Many certifications in the construction and design world require continuing education (CE) credits to keep the person who holds them eligible to renew their license. Typically, each hour spent in a seminar or other type of training is considered 1 continuing education credit.
Finding applicable courses can prove to be a real pain in the butt, however. If you can find an in-person seminar or training session near you, it still has to work with your schedule or your budget. Some continuing education courses can cost you or your company hundreds of dollars.
Procore, one of the leaders in construction project management software, has recently released 16 new continuing education courses over a variety of different topics. More importantly, the courses are free, online, and you don’t even have to be a paid user on Procore to take advantage of them. In total, there are currently 168 CE eligible courses currently on their education platform.
The courses are broken out into 7 different categories: Health & Safety, Technology, Building Science, Industry Insights, QA/QC, CM Essentials, and Leading Practices. The courses are approved by several organizations within the industry, including AIA, CCM, American Institute of Constructors, Refuel, AIBD, and the Institute of Certified Construction Industry Financial Professionals.
Specifically, some of the most recent courses include:
- Lessons from Hurricane Harvey: Rebuilding After a Disaster
- Implementing Technologies as a Subcontractor
- The Complete Guide to Successful Project Planning
- The 10 Most Critical Factors in Construction Safety
Even if you don’t need CE credits, the courses could still prove useful to you and your team for training purposes.
Check out the full list of CE courses here: http://education.procore.com/series/continuing-education
I’ve been very fortunate over the course of my relatively short career in construction to spend time focusing on many different aspects of construction. I recently spent about two and a half years working in site development and Storm Water Pollution Prevention Plan (SWPPP) compliance on a national scale and I wanted to share some of the insights that I gained from that experience.
We all know – or, at least, should know – about construction’s Fatal Four Hazards: Falls, Struck-by, Caught-in or Between, and Electrical. Those hazards get most of the attention in most safety training courses in construction and rightfully so, they contribute to a large majority of all deaths on the jobsite. A recent study, however, highlights the need to take certain health hazards more seriously, due to their long term effects.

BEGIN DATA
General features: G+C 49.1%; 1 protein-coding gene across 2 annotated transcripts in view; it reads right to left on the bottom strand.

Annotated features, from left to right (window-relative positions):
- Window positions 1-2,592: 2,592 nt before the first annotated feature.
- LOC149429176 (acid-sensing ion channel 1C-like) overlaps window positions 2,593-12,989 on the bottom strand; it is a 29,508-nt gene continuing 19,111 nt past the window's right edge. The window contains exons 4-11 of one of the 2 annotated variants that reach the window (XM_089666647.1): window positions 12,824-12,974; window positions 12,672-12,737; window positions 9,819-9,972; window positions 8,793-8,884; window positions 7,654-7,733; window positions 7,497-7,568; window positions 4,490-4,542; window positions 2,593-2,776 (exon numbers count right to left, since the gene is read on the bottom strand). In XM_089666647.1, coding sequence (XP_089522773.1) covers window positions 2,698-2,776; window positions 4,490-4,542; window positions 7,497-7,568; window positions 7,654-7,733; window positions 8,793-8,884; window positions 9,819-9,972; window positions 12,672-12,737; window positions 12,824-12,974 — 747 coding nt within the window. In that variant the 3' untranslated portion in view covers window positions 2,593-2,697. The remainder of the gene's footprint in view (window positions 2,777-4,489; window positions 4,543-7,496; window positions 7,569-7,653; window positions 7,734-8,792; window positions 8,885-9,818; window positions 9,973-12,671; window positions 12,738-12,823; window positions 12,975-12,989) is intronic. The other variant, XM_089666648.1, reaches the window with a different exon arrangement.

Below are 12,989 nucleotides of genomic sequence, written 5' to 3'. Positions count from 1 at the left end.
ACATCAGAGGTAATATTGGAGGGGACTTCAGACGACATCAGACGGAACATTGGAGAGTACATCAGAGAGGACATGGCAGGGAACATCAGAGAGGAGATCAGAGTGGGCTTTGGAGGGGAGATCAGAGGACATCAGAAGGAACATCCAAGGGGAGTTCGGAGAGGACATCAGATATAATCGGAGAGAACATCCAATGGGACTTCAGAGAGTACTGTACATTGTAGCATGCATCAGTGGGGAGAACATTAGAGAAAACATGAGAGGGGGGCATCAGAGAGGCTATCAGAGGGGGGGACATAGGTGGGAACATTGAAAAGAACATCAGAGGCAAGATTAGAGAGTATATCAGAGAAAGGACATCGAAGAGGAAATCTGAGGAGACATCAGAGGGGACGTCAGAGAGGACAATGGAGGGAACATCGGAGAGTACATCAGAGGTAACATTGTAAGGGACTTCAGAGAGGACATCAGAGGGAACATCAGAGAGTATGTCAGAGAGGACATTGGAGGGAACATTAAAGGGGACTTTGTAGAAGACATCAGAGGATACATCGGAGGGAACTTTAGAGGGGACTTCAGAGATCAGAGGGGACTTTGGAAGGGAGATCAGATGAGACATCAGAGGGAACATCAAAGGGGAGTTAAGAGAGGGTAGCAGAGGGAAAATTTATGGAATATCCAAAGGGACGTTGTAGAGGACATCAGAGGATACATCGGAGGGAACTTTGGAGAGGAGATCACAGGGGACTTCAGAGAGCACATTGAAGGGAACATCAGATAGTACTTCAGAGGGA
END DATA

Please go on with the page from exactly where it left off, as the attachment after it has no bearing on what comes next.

Summer is officially upon us and beating the heat will keep you healthy and productive. There are many summer dangers on construction sites, but OSHA maintains that water, rest, and shade are the most important factors to avoiding heat illness. Here are a few products to help keep you and hydrated on your jobsites this summer.
I’m always fascinated by the innovative ways that construction companies can shave months off of a complicated schedule. McHugh Construction was able to shave 4 months off of the 22 month schedule of by employing a construction method that’s pretty tricky to employ, but incredibly efficient.
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Father’s Day 2019 is June 16, so you better get started on gift ideas if you want to impress dad this year. Whether your father is contractor, handyman, or DIYer, we’ve got a lot of great ideas for him this year.
[sponsored] In a world where construction is desperately seeking young people to fill the gaps of an aging workforce, it seems pretty obvious that someone should have come up with a way to incorporate video games into the construction process. Well, thanks to Buildfore’s CtrlWiz, someone finally has, and it allows users to manipulate 3D models within Navisworks with an Xbox controller.
One of the biggest advantages of using a project management platform, whether it be Autodesk BIM 360, Procore, or another, is the ability to have access to all project information on the go. For construction tech companies, making a simple mobile app that’s intuitive and easy to use is key. Autodesk is simplifying their available apps and has recently released a new unified BIM 360 mobile app.
Just because construction companies are wising up and beginning to implement project management software on their projects doesn’t mean that traditional programs, like Microsoft Excel, PowerPoint, and Word will no longer be needed. Recognizing that fact, Autodesk BIM 360 has announced an integration with Microsoft Office 365 which should make users very happy.
Submittals can be one of the most tedious tasks on any construction site. Logging, tracking, and reviewing them can take a lot of hours that you might not have. Thankfully, in recent years, several construction technology companies, like Procore, have launched automated submittal log builders to help ease the pain and increase accuracy. To make the submittal process even less tedious, Procore recently announced the release of the new Submittal PDF markup, which is free to all users.